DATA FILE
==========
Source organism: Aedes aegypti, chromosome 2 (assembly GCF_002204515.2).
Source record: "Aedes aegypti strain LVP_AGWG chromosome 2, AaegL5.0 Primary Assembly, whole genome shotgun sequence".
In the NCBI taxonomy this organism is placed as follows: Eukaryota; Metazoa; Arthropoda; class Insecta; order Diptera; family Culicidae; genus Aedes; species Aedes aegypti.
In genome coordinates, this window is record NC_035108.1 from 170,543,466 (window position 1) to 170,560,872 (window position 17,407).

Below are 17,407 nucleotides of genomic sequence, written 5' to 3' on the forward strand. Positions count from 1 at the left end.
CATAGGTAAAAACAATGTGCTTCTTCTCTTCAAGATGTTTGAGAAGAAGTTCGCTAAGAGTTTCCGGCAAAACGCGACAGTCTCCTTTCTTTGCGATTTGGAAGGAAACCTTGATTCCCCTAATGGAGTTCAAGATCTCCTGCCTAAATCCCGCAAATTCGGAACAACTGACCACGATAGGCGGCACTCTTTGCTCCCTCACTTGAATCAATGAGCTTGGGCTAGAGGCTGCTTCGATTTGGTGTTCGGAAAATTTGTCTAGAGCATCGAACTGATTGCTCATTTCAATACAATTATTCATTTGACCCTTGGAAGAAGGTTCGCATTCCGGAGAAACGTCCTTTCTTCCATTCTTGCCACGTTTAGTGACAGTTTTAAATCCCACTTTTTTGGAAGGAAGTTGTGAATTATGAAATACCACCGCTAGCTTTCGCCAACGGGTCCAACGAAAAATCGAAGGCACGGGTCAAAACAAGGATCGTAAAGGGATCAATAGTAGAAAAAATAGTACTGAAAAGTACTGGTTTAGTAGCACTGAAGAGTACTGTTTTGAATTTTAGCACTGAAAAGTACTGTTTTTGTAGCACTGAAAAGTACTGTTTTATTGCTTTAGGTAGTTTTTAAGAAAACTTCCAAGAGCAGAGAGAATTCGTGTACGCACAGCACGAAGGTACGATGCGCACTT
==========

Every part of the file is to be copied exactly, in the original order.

Source organism: Aedes aegypti, chromosome 2 (assembly GCF_002204515.2).
Source record: "Aedes aegypti strain LVP_AGWG chromosome 2, AaegL5.0 Primary Assembly, whole genome shotgun sequence".
In the NCBI taxonomy this organism is placed as follows: Eukaryota; Metazoa; Arthropoda; class Insecta; order Diptera; family Culicidae; genus Aedes; species Aedes aegypti.
In genome coordinates, this window is record NC_035108.1 from 170,543,466 (window position 1) to 170,560,872 (window position 17,407).

Below are 17,407 nucleotides of genomic sequence, written 5' to 3' on the forward strand. Positions count from 1 at the left end.
CATAGGTAAAAACAATGTGCTTCTTCTCTTCAAGATGTTTGAGAAGAAGTTCGCTAAGAGTTTCCGGCAAAACGCGACAGTCTCCTTTCTTTGCGATTTGGAAGGAAACCTTGATTCCCCTAATGGAGTTCAAGATCTCCTGCCTAAATCCCGCAAATTCGGAACAACTGACCACGATAGGCGGCACTCTTTGCTCCCTCACTTGAATCAATGAGCTTGGGCTAGAGGCTGCTTCGATTTGGTGTTCGGAAAATTTGTCTAGAGCATCGAACTGATTGCTCATTTCAATACAATTATTCATTTGACCCTTGGAAGAAGGTTCGCATTCCGGAGAAACGTCCTTTCTTCCATTCTTGCCACGTTTAGTGACAGTTTTAAATCCCACTTTTTTGGAAGGAAGTTGTGAATTATGAAATACCACCGCTAGCTTTCGCCAACGGGTCCAACGAAAAATCGAAGGCACGGGTCAAAACAAGGATCGTAAAGGGATCAATAGTAGAAAAAATAGTACTGAAAAGTACTGGTTTAGTAGCACTGAAGAGTACTGTTTTGAATTTTAGCACTGAAAAGTACTGTTTTTGTAGCACTGAAAAGTACTGTTTTATTGCTTTAGGTAGTTTTTAAGAAAACTTCCAAGAGCAGAGAGAATTCGTGTACGCACAGCACGAAGGTACGATGCGCACTT